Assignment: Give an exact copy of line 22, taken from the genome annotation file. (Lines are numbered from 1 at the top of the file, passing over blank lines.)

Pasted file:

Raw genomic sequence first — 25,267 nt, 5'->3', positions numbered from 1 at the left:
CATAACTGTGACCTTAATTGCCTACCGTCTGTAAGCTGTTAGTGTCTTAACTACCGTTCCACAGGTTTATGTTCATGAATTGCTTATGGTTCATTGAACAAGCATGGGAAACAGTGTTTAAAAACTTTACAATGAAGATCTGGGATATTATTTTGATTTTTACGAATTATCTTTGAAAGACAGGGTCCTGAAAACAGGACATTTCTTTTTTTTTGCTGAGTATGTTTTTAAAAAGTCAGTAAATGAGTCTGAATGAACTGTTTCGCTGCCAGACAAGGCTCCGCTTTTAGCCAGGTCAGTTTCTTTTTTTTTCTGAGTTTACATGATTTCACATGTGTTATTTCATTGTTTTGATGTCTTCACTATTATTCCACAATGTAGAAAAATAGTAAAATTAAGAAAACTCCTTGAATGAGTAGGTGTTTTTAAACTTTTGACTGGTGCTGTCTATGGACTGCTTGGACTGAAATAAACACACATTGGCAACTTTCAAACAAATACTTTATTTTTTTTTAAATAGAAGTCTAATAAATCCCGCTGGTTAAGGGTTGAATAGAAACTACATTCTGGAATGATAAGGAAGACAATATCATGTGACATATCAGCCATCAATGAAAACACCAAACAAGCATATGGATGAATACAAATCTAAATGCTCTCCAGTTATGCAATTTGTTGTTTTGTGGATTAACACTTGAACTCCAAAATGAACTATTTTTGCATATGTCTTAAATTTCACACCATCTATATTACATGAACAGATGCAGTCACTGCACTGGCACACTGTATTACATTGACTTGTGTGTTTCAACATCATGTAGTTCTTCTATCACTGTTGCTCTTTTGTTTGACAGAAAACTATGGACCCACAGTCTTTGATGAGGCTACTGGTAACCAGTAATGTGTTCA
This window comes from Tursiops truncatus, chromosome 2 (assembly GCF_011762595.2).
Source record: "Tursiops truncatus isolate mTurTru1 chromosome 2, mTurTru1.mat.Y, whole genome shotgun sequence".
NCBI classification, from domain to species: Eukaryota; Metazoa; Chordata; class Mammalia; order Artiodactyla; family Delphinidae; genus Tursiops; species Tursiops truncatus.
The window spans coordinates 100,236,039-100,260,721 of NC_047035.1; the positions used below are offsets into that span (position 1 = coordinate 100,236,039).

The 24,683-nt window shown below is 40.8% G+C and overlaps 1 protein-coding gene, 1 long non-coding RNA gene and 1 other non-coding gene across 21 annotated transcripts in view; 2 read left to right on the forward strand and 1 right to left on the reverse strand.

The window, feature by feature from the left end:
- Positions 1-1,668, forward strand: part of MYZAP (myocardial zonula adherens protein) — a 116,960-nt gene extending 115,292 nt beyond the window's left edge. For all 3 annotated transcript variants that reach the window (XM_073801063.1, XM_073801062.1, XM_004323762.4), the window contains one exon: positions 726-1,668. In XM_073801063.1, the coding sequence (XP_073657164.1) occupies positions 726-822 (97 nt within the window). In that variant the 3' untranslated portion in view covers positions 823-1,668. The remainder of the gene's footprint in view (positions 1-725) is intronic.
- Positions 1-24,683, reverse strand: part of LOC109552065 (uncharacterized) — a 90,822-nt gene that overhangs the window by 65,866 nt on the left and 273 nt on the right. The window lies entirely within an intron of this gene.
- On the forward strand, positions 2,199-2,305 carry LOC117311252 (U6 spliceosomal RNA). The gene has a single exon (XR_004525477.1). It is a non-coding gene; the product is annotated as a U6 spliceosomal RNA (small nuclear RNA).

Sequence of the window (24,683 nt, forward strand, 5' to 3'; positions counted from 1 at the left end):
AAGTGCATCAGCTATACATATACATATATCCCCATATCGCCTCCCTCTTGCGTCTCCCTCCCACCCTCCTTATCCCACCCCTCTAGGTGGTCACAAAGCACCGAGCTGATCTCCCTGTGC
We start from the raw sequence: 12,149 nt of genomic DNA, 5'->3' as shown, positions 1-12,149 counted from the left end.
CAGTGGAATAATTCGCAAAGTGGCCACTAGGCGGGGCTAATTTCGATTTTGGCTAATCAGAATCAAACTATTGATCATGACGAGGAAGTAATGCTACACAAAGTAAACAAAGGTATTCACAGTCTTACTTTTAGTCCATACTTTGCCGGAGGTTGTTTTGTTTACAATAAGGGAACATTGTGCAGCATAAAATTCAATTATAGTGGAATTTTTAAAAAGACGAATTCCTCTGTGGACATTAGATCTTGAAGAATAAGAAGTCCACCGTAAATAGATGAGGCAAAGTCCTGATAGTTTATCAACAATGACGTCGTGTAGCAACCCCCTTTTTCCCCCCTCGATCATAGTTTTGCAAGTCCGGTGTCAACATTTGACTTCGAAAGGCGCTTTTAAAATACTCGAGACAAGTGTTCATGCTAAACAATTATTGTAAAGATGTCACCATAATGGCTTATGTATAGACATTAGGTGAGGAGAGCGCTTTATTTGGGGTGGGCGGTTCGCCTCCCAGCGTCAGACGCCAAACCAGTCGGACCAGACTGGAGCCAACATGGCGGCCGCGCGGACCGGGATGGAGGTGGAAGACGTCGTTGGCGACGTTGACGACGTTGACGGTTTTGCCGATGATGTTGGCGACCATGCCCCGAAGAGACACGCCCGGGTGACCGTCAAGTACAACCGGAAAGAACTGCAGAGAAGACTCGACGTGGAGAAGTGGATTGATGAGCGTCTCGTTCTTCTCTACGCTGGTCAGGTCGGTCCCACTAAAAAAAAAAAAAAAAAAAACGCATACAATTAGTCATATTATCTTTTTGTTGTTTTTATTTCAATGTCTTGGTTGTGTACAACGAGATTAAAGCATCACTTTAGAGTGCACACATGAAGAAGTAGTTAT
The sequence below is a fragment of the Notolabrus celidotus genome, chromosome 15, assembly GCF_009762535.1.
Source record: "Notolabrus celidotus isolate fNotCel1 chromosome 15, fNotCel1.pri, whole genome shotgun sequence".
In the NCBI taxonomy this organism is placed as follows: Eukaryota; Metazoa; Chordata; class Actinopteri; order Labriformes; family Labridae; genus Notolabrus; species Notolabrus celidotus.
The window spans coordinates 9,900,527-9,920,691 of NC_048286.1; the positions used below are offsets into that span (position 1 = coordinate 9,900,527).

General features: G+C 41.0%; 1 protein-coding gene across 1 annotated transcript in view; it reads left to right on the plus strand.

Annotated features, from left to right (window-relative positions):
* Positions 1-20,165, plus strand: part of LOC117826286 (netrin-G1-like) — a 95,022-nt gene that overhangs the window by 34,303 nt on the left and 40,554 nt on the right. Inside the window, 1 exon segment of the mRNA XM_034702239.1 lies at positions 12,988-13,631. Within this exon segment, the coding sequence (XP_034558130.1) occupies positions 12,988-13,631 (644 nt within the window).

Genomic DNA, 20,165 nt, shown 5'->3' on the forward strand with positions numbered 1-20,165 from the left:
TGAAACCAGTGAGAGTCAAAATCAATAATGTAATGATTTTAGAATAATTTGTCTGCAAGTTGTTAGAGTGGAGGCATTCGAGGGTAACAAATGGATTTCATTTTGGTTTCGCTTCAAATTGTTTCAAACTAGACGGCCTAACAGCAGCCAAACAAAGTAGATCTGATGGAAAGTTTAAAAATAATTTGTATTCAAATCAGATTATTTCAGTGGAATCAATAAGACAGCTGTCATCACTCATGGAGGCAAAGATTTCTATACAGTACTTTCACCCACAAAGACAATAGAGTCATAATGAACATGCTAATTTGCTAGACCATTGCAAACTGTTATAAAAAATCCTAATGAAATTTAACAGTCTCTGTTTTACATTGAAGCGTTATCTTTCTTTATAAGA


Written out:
* Positions 1-20,165, plus strand: part of LOC117826286 (netrin-G1-like) — a 95,022-nt gene that overhangs the window by 34,303 nt on the left and 40,554 nt on the right. Inside the window, 1 exon segment of the mRNA XM_034702239.1 lies at positions 12,988-13,631. Within this exon segment, the coding sequence (XP_034558130.1) occupies positions 12,988-13,631 (644 nt within the window).